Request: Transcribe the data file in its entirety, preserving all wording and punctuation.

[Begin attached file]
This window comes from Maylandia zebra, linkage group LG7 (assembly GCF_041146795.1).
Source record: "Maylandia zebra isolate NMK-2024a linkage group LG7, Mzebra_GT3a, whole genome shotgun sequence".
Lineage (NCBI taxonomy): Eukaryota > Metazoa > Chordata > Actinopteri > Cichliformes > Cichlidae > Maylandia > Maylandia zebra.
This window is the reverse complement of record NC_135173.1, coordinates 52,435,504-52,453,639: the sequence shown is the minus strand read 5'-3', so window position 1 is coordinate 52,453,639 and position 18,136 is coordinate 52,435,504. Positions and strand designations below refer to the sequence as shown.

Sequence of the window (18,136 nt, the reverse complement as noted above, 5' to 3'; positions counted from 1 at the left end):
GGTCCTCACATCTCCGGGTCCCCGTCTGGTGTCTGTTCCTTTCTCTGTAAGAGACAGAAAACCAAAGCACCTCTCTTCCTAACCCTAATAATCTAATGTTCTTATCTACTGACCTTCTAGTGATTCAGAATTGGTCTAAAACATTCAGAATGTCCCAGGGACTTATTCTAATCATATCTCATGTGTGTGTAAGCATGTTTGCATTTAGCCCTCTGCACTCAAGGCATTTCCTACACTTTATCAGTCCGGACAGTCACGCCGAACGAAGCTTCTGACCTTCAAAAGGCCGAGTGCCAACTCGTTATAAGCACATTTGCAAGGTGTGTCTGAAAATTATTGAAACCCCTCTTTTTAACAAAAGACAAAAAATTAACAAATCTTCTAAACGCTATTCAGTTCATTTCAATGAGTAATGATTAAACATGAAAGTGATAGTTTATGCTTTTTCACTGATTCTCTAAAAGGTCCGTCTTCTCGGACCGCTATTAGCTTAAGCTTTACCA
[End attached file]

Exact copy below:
This window comes from Maylandia zebra, linkage group LG7 (assembly GCF_041146795.1).
Source record: "Maylandia zebra isolate NMK-2024a linkage group LG7, Mzebra_GT3a, whole genome shotgun sequence".
Lineage (NCBI taxonomy): Eukaryota > Metazoa > Chordata > Actinopteri > Cichliformes > Cichlidae > Maylandia > Maylandia zebra.
This window is the reverse complement of record NC_135173.1, coordinates 52,435,504-52,453,639: the sequence shown is the minus strand read 5'-3', so window position 1 is coordinate 52,453,639 and position 18,136 is coordinate 52,435,504. Positions and strand designations below refer to the sequence as shown.

Sequence of the window (18,136 nt, the reverse complement as noted above, 5' to 3'; positions counted from 1 at the left end):
GGTCCTCACATCTCCGGGTCCCCGTCTGGTGTCTGTTCCTTTCTCTGTAAGAGACAGAAAACCAAAGCACCTCTCTTCCTAACCCTAATAATCTAATGTTCTTATCTACTGACCTTCTAGTGATTCAGAATTGGTCTAAAACATTCAGAATGTCCCAGGGACTTATTCTAATCATATCTCATGTGTGTGTAAGCATGTTTGCATTTAGCCCTCTGCACTCAAGGCATTTCCTACACTTTATCAGTCCGGACAGTCACGCCGAACGAAGCTTCTGACCTTCAAAAGGCCGAGTGCCAACTCGTTATAAGCACATTTGCAAGGTGTGTCTGAAAATTATTGAAACCCCTCTTTTTAACAAAAGACAAAAAATTAACAAATCTTCTAAACGCTATTCAGTTCATTTCAATGAGTAATGATTAAACATGAAAGTGATAGTTTATGCTTTTTCACTGATTCTCTAAAAGGTCCGTCTTCTCGGACCGCTATTAGCTTAAGCTTTACCA